Legendary Entertainment’s Chinese owner, Dalian Wanda, said Friday that the abrupt exit of founder Thomas Tull is part of its larger restructuring plans but that the change at the top did not reflect dissatisfaction with Tull or the recent release of “The Great Wall,” which some have described as disappointing.

“Legend’s personnel adjustments are due to Wanda Pictures’ overall structure” and are part of Wanda Chairman Wang Jianlin’s previously announced expansion plans, a brief statement from the Chinese conglomerate said.

“‘The Great Wall’ has just begun its worldwide release, and it has not yet been released in the North American region,” the statement added. “Its so-called failure is a fiction.”

The Zhang Yimou-directed action film, which reportedly cost $150 million to make, has generated slightly more than $200 million at the box office, most of that in China, since its December release. How it performs in the U.S. after it hits theaters there next month will be closely watched.

Tull announced his resignation as CEO on Tuesday in the U.S., with Jack Gao, senior VP of Wanda’s Cultural Industries group, taking over as interim leader. Sources say that Wanda has held preliminary talks with Jim Gianopulos, former co-chairman of Fox films, as a possible replacement.

Wanda had remained silent on Tull’s departure but on Friday issued a three-paragraph statement in Chinese to Variety. Its terse explanation of Tull’s exit did not explain why he did not fit into the company’s vision or its restructuring plan. The statement said Wanda would “release big news concerning the film industry soon.”

Wanda bought Legendary in early 2016 for up to $3.5 billion, a price tag that baffled many in the industry. Concerns that it had overpaid appeared to be confirmed when a regulatory filing showed that Legendary lost hundreds of millions of dollars in 2015.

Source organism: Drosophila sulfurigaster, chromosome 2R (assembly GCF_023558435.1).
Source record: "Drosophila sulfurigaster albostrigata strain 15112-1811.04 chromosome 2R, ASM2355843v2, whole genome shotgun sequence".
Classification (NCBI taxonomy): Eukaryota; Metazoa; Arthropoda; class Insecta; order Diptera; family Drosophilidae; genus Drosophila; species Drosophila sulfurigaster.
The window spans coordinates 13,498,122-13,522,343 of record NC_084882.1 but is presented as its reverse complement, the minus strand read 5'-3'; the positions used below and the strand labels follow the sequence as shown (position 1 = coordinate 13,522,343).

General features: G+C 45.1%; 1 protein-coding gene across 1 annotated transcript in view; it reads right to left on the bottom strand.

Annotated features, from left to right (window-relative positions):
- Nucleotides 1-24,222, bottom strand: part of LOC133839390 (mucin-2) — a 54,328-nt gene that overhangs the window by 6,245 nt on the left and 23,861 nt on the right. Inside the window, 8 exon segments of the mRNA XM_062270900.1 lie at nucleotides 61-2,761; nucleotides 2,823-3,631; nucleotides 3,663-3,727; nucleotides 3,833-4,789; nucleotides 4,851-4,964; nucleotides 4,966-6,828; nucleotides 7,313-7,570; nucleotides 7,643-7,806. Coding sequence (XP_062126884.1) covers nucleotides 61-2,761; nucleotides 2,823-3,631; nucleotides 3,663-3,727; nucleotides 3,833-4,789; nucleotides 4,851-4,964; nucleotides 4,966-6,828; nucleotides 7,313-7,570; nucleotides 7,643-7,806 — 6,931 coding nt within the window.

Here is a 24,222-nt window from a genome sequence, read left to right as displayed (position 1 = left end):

In his annual work report a week ago, Wanda chairman Wang noted his company’s ambition to control 20% of the global cinema market, which he believes would give it ample bargaining power when negotiating with the six major Hollywood studios. Speaking this week in Davos at the World Economic Forum, Wang said that Wanda is planning $5 billion to $10 billion of overseas deals this year, with the major focus on entertainment and sports.

Wang has made no secret of his desire to buy a Hollywood studio. But recently he said talks were not making progress, for lack of willing sellers.

Legendary’s performance over the past couple of years has been mixed. In 2016, its two film releases in China both scored big box-office numbers. “Warcraft” was at its most successful in China with $221 million, compared with $47.3 million in North America.

Since its December release, “The Great Wall” has earned close to $166 million (RMB1.14 billion), making it one of the biggest films of 2016 in the Middle Kingdom. But that figure was below some projections, though the overall slowdown at the Chinese box office last year makes comparisons tricky.

With its big production budget, “The Great Wall” still needs to score well in other territories. To date, it has grossed more than $40 million in ongoing theatrical release in Asia and Europe. Its North American outing, handled by co-financier Universal Pictures, is set for Feb. 17.

Wanda previously attempted a restructuring of its film businesses in the months shortly after the Legendary acquisition. That corporate reshuffle was to have seen some 20 outside companies provide investment for Wanda Pictures. However, the deals were halted by regulators, who expressed concern over the financial viability of the maneuvers.

That is a pattern that has played out previously. Two years earlier, regulators halted the IPO of film exhibition unit Wanda Cinema Line, only for Wanda to present new accounts and list the company on the Shenzhen stock exchange in January 2015.

Despite a dramatic retreat in the value of Chinese stocks in 2016, Wanda Cinema Line is valued at $6.8 billion (RMB46.9 billion) compared with the $3.45-billion market capitalization of AMC Entertainment, the U.S. theatrical market leader which Wanda also controls.